Oxford University has voted to disaffiliate from the National Union of Students, with a margin of just 128 votes.
The outcome, which was announced outside the King’s Arms at 7.30pm on Wednesday evening, means that OUSU joins the student unions of St Andrew’s, Imperial College London and Southampton, among others, in being non-affiliated with the National Union of Students.
The turnout for the referendum was 15.1% – 3464 votes. The Yes campaign received 1652 votes, while No received 1780. There were 32 abstentions.
Jack Matthews, who led the successful “Believe in Oxford” campaign, said: “I am delighted that Oxford has had the courage to stand up against the NUS and demand change.”
He expressed his hope for other Student Unions to “follow our lead and join the movement to bring about the NUS students truly deserve.”
Meanwhile, OUSU President Tom Rutland said he was “disappointed by the result”.
“I’m concerned about the impact it will have on OUSU and Oxford students. My time at OUSU has shown me that NUS membership is a real lifeline both for our elected officers and our student body”, he continued.
Rutland had headed the campaign in support of re-affiliation with the NUS.
He was keen for OUSU to reaffiliate soon. “Students are stronger when they work together – be it at a common room, university or national level – so I hope that OUSU will reaffiliate to NUS in the near future”.
However, an anonymous Wadhamite criticised OUSU’s relationship to the NUS: “OUSU is redundant to Oxford students. We are very fortunate with our University and College welfare provision – nothing can surpass that. OUSU representatives have very little business or impact on our livesand so resort to delivering a heavily biased left-wing agenda to the NUS.”
A precedent for disaffiliation followed by reaffiliation has been set by Durham Students’ Union, who voted to disaffiliate in March 2010 but affiliated the following year.
Rutland’s imminent successor as President, Louis Trup, pointed out that non-affiliation “gives a lot of people, especially those working in campaigns, a harder job”.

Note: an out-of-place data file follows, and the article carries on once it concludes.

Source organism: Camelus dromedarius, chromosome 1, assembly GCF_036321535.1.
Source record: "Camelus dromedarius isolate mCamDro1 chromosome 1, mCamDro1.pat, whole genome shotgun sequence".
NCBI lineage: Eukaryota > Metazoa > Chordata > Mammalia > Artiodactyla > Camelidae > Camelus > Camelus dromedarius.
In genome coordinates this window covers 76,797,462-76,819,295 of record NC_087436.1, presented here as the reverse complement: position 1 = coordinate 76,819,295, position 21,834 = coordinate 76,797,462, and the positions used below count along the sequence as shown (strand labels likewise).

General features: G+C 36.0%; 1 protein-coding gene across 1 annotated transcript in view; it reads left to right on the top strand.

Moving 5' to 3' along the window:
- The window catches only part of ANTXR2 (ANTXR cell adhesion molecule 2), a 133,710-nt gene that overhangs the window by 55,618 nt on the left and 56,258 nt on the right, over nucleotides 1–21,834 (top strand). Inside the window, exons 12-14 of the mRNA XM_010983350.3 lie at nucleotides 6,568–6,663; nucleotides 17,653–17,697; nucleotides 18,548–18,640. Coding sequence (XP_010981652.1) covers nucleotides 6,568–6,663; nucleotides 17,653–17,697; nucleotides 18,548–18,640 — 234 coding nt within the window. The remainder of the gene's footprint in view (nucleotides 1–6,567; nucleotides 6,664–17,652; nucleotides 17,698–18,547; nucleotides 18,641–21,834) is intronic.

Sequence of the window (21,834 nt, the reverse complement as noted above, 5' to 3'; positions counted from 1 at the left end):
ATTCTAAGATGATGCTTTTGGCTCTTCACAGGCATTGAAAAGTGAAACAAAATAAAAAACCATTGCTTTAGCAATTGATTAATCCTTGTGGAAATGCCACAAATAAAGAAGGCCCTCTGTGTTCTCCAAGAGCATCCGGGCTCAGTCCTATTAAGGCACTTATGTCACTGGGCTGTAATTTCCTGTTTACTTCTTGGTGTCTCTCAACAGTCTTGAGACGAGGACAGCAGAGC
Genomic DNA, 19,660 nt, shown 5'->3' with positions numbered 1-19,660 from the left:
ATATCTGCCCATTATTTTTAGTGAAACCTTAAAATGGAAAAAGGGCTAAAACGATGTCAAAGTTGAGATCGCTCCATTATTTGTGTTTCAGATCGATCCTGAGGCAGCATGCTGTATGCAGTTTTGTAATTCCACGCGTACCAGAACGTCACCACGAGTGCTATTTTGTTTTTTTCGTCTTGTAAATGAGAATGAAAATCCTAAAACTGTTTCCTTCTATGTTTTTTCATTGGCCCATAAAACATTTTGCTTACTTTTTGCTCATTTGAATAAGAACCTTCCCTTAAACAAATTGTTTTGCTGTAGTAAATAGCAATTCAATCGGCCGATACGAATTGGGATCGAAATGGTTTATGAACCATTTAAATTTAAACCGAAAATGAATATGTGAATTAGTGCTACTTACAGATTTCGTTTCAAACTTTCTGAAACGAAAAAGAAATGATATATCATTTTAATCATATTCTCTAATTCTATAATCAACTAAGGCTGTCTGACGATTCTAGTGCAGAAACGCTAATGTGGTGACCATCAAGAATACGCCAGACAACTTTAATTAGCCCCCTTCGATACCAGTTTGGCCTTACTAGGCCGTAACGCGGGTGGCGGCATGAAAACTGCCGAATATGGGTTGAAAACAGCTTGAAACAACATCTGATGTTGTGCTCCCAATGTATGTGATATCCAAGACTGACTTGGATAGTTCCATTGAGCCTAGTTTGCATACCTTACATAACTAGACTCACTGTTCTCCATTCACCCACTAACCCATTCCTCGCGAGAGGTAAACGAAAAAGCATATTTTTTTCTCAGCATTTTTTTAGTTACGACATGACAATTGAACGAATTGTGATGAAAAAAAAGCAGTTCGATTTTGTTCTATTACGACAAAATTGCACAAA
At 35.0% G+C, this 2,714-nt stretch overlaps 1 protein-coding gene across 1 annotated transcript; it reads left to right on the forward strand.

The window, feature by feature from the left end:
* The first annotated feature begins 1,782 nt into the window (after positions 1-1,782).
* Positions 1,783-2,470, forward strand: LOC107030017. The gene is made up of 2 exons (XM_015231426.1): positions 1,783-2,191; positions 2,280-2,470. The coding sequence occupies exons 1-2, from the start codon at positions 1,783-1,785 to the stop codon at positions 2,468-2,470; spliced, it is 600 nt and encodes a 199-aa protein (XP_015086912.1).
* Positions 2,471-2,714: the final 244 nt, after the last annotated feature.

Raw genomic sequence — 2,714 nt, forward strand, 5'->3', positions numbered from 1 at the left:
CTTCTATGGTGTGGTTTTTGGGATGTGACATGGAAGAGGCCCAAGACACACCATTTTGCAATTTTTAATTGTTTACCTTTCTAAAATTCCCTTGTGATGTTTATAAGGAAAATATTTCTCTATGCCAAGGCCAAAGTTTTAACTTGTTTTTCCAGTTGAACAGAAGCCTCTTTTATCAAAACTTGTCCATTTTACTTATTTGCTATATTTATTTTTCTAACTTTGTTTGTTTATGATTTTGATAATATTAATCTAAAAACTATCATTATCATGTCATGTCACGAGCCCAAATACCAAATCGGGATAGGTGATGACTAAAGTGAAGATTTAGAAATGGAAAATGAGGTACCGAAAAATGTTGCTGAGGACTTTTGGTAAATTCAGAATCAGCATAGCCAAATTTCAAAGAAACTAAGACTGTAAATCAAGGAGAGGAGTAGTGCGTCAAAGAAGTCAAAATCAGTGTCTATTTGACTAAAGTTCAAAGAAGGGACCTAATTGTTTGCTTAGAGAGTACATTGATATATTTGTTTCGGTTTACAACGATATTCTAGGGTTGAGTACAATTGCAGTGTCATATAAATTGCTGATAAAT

He did, however, argue that “OUSU is up to the challenge”.
“The people you have elected to serve in OUSU will still work hard for every Oxford student and we as a student body will have to step up and prove that we can go it alone”.
Nathan Akehurst, who attended the NUS conference, condemned the result:”It’s disappointing that we have lost our voice in the national student movement, and now have to face attacks on higher education alone, and lose the everyday support that NUS offers to ordinary students.
“However whilst I disagree with the result, it does demonstrate an NUS in crisis that is losing its members’ confidence. It is my fond hope that NUS can be fixed, and also that Oxford will develop links with other unions and coordinate nationally independently.”
“No” campaign leader Matthews, who has attended the NUS conference four times and been involved with OUSU since 2008, thanked all those who supported campaign against re-affiliation.
“This was a grassroots campaign, and we couldn’t have achieved this amazing result without you – you’re all awesome.”
The “Believe in Oxford” campaign has been managed by Eleanor Sharman, who also proposed a successful motion at Oriel to disaffiliate from OUSU. She praised the efforts of her team in their “no” victory: “I feel so proud of Oxford for standing up and making its voice known. The “yes” team were dedicated and passionate, and deserved to do well.
“But all of us have an exciting time in front of us: we can make our own choices again, and we’ve got extra income to invest in those who need it most. I cannot wait to see where Oxford is headed.”
Oliver Carroll, a second year at St Anne’s, voted against reaffiliation. He stated: “Its own President didn’t even go to university. I don’t want to associate myself with an organisation which claims, but fails, to represent ordinary students, and is no more than a training ground for wannabe future Labour MPs.”
Carroll’s sentiment was reinforced by Michael Young, a student at Brasenose who voted against reaffilliation. He explained his decision: “I voted no because the NUS has repeatedly demonstrated that it doesn’t represent me or most ordinary students. OUSU is more than capable of acting on behalf of students in Oxford and voting no has encouraged NUS to become more representative in the future.”